Abstract: While there has been a considerable literature exploring determinants of antitrust enforcement in the United States, studies have been based either on aggregate federal enforcement data over time (exploring cyclical influences) or cross-industry studies, usually for a single year or aggregated over several years. What has never been investigated is the pattern of state-level antitrust. This is somewhat surprising, as this has been a major activity of many state Attorneys General. In this paper, we explain state antitrust enforcement across states and time (for a 15-year period), examining a number of economic and political determinants which have been proposed in the literature.
    Keywords: antitrust enforcement
    JEL: L44
    Date: 2009–09
    URL: http://d.repec.org/n?u=RePEc:amu:wpaper:2009-17&r=ind
  4. By: Ralph M. Sonenshine
    Abstract: It is well documented that acquirers often pay a very large premium to acquire companies in related industries. There are many explanations as to the source of this premium. This study isolates two variables, R and D-intensity and market concentration, and correlates their value individually and jointly to the value of the acquired company. The results indicate that change in market concentration and Research and Development is positively correlated to the merger deal premium in a horizontal merger. Furthermore, deal premiums tend to follow an inverted U curve pattern relative to market concentration change. The study also shows that cost synergies and macro economic growth impact deal premium values.
    Keywords: mergers, Research and Development, market concentration, deal premium
    Date: 2009–08
    URL: http://d.repec.org/n?u=RePEc:amu:wpaper:2009-12&r=ind
  5. By: Ellis, Colin (Daiwa Securities SMBC Europe Ltd)
    Abstract: This paper examines the behaviour of supermarket prices in the United Kingdom, using weekly scanner data supplied by Nielsen. A number of stylised facts about pricing behaviour are uncovered. First, prices change very frequently in supermarkets, with 40% of prices changing each week, and even controlling for ‘temporary’ changes, a quarter of prices change each week. Importantly, there is evidence that focusing on monthly observations, rather than weekly ones, overstates the implied stickiness of prices. Second, the probability of price changes is not constant over time – all product categories have declining hazard functions. Third, the range of price changes is very wide, with some very large price cuts and price rises; but despite this, a significant number of price changes are very small. Fourth, there appears to be little link between the frequency and magnitude of price changes – prices that change less frequently do not tend to change by more. Fifth, the strongest correlation between price and volume changes is contemporaneous, suggesting that prices and volumes move together from week to week. And sixth, rough analysis based on simplifying assumptions suggests that consumers are fairly price sensitive: volumes change by more than prices.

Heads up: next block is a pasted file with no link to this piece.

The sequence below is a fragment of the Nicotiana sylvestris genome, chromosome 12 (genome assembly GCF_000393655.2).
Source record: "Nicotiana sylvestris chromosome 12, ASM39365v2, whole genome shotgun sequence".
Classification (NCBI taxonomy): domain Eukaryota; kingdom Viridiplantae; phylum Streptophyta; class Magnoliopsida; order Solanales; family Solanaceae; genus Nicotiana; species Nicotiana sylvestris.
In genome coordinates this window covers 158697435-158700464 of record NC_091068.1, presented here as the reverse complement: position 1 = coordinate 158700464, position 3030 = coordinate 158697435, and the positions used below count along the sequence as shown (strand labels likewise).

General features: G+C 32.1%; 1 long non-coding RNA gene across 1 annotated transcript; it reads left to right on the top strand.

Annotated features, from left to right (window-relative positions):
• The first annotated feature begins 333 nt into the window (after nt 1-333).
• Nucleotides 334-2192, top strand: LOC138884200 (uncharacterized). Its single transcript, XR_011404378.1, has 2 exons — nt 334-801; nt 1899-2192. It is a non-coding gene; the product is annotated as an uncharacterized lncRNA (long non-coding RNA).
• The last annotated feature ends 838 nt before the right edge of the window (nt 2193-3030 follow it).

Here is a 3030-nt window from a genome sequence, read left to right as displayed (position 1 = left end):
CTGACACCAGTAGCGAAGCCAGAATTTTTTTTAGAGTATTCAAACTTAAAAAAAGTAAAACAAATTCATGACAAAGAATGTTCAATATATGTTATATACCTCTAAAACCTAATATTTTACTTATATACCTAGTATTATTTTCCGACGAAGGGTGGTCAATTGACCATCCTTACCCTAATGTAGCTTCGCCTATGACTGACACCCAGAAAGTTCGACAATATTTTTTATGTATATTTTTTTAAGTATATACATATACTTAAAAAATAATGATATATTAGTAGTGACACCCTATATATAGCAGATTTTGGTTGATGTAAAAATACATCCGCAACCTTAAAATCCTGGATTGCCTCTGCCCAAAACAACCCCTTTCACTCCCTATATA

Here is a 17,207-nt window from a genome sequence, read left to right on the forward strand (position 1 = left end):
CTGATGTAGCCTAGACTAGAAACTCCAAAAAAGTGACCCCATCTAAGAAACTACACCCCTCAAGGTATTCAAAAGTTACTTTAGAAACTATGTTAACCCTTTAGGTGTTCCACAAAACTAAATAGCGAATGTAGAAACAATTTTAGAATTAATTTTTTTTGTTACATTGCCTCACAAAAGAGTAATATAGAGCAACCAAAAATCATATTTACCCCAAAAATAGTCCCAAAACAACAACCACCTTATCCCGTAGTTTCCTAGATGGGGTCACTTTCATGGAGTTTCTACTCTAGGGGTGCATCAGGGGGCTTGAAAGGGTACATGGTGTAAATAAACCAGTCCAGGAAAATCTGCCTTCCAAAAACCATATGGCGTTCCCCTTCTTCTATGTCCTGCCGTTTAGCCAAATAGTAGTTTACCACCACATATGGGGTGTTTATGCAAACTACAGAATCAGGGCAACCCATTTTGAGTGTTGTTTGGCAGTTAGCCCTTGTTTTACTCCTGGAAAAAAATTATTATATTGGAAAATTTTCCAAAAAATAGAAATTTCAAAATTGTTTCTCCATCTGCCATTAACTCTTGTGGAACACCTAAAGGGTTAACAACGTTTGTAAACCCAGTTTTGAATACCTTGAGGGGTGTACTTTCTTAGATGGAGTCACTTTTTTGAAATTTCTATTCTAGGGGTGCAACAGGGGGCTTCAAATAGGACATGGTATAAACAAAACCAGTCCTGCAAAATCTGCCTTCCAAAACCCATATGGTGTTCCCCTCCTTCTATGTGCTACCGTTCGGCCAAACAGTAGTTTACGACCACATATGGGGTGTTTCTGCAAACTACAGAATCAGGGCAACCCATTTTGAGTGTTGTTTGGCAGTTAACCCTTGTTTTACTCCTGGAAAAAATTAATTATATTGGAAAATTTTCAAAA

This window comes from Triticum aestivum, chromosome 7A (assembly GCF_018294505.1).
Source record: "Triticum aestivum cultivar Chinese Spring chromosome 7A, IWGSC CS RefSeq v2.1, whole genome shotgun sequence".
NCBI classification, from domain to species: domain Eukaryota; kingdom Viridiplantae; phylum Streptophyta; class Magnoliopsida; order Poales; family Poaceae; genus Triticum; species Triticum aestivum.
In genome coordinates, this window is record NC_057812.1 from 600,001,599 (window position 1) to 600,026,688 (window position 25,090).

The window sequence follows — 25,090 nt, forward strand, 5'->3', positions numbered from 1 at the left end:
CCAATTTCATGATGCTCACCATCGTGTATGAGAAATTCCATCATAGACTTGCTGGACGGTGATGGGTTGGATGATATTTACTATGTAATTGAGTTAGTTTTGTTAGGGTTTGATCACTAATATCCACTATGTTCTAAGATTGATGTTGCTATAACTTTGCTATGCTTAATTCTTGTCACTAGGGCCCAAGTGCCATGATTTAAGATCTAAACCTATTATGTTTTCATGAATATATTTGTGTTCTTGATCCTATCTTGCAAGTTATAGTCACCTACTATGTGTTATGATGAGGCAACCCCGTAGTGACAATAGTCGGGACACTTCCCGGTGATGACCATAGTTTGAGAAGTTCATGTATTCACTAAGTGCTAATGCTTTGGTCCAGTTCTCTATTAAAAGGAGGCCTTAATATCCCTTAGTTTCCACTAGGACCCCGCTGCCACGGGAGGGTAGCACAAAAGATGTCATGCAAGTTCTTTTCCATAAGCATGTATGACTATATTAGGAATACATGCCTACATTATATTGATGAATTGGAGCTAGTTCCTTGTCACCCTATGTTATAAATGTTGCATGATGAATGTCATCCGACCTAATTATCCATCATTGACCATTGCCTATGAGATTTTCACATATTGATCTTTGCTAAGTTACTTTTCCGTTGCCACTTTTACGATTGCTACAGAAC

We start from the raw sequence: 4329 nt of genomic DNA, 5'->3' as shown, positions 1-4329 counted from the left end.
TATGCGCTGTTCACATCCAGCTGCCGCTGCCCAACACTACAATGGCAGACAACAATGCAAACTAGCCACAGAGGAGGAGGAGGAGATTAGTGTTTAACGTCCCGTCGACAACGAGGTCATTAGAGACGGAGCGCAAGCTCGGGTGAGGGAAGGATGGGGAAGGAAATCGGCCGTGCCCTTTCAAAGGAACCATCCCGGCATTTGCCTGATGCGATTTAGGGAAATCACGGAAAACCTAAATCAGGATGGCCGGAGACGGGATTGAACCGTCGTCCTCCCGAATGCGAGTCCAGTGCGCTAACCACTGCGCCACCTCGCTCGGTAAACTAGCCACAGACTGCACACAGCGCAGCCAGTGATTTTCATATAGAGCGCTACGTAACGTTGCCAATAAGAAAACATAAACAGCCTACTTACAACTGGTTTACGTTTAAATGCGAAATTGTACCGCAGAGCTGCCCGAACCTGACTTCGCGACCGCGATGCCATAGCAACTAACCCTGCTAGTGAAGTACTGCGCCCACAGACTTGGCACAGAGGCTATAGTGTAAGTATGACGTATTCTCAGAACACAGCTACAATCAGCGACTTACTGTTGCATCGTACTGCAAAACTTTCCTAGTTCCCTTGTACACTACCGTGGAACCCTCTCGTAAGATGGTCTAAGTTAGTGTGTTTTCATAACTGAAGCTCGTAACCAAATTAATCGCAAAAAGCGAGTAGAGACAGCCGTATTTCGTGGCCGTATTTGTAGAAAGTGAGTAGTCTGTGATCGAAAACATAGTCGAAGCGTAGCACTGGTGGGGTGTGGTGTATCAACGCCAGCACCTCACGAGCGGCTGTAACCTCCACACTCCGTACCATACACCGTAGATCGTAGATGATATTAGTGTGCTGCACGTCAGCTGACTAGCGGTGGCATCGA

Keywords: Supermarket prices; behaviour of prices; demand elasticities
    JEL: D40 E31
    Date: 2009–11–27
    URL: http://d.repec.org/n?u=RePEc:boe:boeewp:0378&r=ind
  6. By: Ali Choudhary; Thorlakur Karlsson; Gylfi Zoega (Department of Economics, Mathematics & Statistics, Birkbeck)
    Abstract: This paper uses survey data from Iceland on 884 firms to test for the theory of customer markets proposed by Phelps and Winter (1970) and Okun (1981). The results provide support for the customer market theory in that managers agree that customers are valuable to firms – they rank them second only to employees – and they use various means of augmenting and retaining their customer base, such as advertising. Surprisingly, however, price setting appears not to be an important ploy for attracting and retaining customers. In this we confirm the earlier results of Lye and Sibly (1994) using Australian data. Instead, advertising and direct contact with customers are listed as significantly more important.
    Date: 2009–11
    URL: http://d.repec.org/n?u=RePEc:bbk:bbkefp:0916&r=ind